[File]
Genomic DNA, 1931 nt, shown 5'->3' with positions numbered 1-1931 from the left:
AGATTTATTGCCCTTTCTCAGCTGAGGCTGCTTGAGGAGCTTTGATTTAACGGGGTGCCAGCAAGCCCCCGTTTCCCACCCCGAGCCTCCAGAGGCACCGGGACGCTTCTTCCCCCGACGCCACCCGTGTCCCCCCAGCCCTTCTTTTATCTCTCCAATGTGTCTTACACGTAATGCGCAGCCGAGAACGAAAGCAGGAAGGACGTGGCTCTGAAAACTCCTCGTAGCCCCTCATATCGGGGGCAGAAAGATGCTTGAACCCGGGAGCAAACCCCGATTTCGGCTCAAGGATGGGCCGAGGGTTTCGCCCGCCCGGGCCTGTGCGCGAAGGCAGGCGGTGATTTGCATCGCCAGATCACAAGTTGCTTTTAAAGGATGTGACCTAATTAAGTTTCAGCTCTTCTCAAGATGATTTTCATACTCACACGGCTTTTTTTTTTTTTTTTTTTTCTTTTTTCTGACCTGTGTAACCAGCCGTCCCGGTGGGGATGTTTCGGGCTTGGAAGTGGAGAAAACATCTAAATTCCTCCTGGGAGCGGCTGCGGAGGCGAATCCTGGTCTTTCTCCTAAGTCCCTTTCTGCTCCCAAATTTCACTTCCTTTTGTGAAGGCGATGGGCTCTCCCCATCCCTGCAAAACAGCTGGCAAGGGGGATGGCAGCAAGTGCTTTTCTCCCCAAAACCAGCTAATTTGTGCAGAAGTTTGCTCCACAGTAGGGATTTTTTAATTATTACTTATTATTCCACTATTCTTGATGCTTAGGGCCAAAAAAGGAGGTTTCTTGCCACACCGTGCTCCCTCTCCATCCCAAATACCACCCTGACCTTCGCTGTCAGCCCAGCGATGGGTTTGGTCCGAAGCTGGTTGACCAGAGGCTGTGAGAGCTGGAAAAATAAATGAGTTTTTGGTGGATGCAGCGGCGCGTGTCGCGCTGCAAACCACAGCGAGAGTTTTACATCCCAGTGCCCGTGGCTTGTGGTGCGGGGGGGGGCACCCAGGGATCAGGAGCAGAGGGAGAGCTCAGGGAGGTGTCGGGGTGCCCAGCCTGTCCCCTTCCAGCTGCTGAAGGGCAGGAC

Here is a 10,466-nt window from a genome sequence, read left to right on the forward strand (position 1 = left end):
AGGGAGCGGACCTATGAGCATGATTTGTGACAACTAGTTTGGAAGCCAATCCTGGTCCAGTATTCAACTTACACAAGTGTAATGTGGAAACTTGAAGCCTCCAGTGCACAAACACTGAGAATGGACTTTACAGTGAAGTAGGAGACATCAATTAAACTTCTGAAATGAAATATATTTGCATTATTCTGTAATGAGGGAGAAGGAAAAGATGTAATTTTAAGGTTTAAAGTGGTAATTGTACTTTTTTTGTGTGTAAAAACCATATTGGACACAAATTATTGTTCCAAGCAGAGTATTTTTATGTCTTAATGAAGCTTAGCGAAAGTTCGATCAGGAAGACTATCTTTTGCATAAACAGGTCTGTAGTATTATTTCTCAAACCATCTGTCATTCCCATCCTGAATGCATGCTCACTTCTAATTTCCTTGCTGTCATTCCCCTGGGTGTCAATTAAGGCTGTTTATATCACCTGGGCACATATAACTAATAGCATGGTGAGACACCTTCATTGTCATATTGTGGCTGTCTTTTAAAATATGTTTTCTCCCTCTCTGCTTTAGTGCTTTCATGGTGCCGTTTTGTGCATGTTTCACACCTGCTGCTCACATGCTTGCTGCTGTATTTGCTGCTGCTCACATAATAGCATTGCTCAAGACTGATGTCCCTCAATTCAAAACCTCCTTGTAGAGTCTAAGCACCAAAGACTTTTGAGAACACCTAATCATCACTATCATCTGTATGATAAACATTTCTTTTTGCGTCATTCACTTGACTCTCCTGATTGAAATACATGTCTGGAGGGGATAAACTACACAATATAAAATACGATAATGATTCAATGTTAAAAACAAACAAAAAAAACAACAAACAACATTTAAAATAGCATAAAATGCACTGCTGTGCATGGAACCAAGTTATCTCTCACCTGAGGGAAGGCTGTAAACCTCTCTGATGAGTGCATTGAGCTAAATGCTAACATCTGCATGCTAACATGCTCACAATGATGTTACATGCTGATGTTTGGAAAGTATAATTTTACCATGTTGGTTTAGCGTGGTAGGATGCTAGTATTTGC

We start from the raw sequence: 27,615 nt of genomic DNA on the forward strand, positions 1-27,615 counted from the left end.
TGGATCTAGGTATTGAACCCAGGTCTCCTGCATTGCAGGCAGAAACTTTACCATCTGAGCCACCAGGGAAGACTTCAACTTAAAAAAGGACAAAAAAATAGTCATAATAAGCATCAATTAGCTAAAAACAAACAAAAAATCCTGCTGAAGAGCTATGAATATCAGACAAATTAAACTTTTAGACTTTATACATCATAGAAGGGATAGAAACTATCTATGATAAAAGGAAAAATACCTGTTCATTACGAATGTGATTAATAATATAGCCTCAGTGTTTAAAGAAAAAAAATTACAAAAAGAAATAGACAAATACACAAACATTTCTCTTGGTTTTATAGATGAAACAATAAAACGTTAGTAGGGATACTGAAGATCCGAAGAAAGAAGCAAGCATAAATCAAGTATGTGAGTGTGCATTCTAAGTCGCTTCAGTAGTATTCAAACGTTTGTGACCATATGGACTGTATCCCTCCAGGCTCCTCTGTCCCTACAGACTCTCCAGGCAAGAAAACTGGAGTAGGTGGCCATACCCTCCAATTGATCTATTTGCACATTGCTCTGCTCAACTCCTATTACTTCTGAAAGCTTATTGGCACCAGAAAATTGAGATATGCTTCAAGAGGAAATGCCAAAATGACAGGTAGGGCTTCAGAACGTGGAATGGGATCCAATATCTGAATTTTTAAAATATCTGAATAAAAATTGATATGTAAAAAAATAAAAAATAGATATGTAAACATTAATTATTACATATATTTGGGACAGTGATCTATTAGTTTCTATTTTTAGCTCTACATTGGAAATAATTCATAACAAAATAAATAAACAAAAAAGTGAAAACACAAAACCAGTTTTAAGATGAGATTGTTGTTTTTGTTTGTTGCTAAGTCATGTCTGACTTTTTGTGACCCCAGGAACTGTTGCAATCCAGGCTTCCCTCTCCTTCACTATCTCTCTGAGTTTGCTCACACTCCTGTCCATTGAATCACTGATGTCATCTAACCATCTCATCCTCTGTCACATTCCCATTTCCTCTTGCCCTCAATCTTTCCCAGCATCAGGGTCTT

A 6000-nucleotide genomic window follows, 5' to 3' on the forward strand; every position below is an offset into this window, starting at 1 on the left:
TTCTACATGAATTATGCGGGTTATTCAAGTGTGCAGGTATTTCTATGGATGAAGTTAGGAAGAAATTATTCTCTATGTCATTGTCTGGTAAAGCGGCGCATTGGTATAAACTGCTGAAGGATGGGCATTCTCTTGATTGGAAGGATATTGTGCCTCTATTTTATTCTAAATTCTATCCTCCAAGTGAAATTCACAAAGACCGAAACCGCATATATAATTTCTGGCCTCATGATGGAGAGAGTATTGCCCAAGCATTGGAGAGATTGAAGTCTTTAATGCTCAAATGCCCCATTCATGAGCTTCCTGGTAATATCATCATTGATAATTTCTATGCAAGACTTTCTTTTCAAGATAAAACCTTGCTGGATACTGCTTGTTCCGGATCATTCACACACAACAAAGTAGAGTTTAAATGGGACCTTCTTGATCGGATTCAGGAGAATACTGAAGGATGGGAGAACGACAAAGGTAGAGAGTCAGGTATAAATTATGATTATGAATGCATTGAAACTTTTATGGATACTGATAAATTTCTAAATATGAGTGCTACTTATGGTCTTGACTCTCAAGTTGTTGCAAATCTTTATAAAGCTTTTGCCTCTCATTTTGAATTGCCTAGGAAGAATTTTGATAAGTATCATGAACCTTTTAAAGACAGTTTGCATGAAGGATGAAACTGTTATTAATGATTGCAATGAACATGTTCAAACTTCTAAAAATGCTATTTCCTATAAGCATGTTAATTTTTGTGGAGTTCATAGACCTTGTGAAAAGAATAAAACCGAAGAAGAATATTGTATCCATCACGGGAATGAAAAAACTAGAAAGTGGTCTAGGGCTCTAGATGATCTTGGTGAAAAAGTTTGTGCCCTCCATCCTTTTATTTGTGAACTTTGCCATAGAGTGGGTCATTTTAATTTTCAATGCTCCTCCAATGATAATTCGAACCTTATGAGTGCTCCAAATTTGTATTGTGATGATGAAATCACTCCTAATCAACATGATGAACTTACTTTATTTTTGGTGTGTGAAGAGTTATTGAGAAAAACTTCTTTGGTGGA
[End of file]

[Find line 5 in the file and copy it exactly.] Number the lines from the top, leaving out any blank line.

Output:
We start from the raw sequence: 27,615 nt of genomic DNA on the forward strand, positions 1-27,615 counted from the left end.